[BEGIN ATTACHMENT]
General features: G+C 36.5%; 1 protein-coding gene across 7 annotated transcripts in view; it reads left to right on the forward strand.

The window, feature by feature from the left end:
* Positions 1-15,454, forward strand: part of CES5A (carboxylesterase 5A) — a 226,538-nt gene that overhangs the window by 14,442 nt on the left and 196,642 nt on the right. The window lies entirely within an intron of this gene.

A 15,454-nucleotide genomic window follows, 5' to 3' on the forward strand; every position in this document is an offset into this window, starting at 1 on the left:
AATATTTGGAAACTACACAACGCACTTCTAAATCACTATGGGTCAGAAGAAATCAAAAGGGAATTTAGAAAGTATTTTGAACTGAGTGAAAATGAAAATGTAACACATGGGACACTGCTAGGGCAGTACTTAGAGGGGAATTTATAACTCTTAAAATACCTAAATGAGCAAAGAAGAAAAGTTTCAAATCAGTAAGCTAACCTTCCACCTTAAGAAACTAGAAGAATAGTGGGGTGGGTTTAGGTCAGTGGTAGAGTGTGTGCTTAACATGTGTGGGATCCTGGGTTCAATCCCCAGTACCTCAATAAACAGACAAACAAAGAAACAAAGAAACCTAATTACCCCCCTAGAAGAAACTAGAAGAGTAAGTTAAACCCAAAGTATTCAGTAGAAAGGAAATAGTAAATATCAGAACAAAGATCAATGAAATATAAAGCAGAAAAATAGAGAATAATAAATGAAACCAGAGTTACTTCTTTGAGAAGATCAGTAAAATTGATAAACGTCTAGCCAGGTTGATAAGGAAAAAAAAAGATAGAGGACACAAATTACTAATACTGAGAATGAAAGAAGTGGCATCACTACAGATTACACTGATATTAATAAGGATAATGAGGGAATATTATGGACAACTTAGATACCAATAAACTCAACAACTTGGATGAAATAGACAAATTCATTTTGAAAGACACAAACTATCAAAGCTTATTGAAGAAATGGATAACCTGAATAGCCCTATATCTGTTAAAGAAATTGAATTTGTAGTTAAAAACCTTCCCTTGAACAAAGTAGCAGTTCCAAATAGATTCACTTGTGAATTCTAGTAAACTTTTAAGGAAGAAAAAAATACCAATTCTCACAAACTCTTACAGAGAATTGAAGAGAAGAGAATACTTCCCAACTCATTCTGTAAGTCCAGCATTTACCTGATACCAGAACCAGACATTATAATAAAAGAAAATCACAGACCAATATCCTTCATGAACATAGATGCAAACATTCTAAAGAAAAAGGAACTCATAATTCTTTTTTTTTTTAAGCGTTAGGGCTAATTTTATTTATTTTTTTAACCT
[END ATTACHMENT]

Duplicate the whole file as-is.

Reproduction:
General features: G+C 36.5%; 1 protein-coding gene across 7 annotated transcripts in view; it reads left to right on the forward strand.

The window, feature by feature from the left end:
* Positions 1-15,454, forward strand: part of CES5A (carboxylesterase 5A) — a 226,538-nt gene that overhangs the window by 14,442 nt on the left and 196,642 nt on the right. The window lies entirely within an intron of this gene.

A 15,454-nucleotide genomic window follows, 5' to 3' on the forward strand; every position in this document is an offset into this window, starting at 1 on the left:
AATATTTGGAAACTACACAACGCACTTCTAAATCACTATGGGTCAGAAGAAATCAAAAGGGAATTTAGAAAGTATTTTGAACTGAGTGAAAATGAAAATGTAACACATGGGACACTGCTAGGGCAGTACTTAGAGGGGAATTTATAACTCTTAAAATACCTAAATGAGCAAAGAAGAAAAGTTTCAAATCAGTAAGCTAACCTTCCACCTTAAGAAACTAGAAGAATAGTGGGGTGGGTTTAGGTCAGTGGTAGAGTGTGTGCTTAACATGTGTGGGATCCTGGGTTCAATCCCCAGTACCTCAATAAACAGACAAACAAAGAAACAAAGAAACCTAATTACCCCCCTAGAAGAAACTAGAAGAGTAAGTTAAACCCAAAGTATTCAGTAGAAAGGAAATAGTAAATATCAGAACAAAGATCAATGAAATATAAAGCAGAAAAATAGAGAATAATAAATGAAACCAGAGTTACTTCTTTGAGAAGATCAGTAAAATTGATAAACGTCTAGCCAGGTTGATAAGGAAAAAAAAAGATAGAGGACACAAATTACTAATACTGAGAATGAAAGAAGTGGCATCACTACAGATTACACTGATATTAATAAGGATAATGAGGGAATATTATGGACAACTTAGATACCAATAAACTCAACAACTTGGATGAAATAGACAAATTCATTTTGAAAGACACAAACTATCAAAGCTTATTGAAGAAATGGATAACCTGAATAGCCCTATATCTGTTAAAGAAATTGAATTTGTAGTTAAAAACCTTCCCTTGAACAAAGTAGCAGTTCCAAATAGATTCACTTGTGAATTCTAGTAAACTTTTAAGGAAGAAAAAAATACCAATTCTCACAAACTCTTACAGAGAATTGAAGAGAAGAGAATACTTCCCAACTCATTCTGTAAGTCCAGCATTTACCTGATACCAGAACCAGACATTATAATAAAAGAAAATCACAGACCAATATCCTTCATGAACATAGATGCAAACATTCTAAAGAAAAAGGAACTCATAATTCTTTTTTTTTTTAAGCGTTAGGGCTAATTTTATTTATTTTTTTAACCT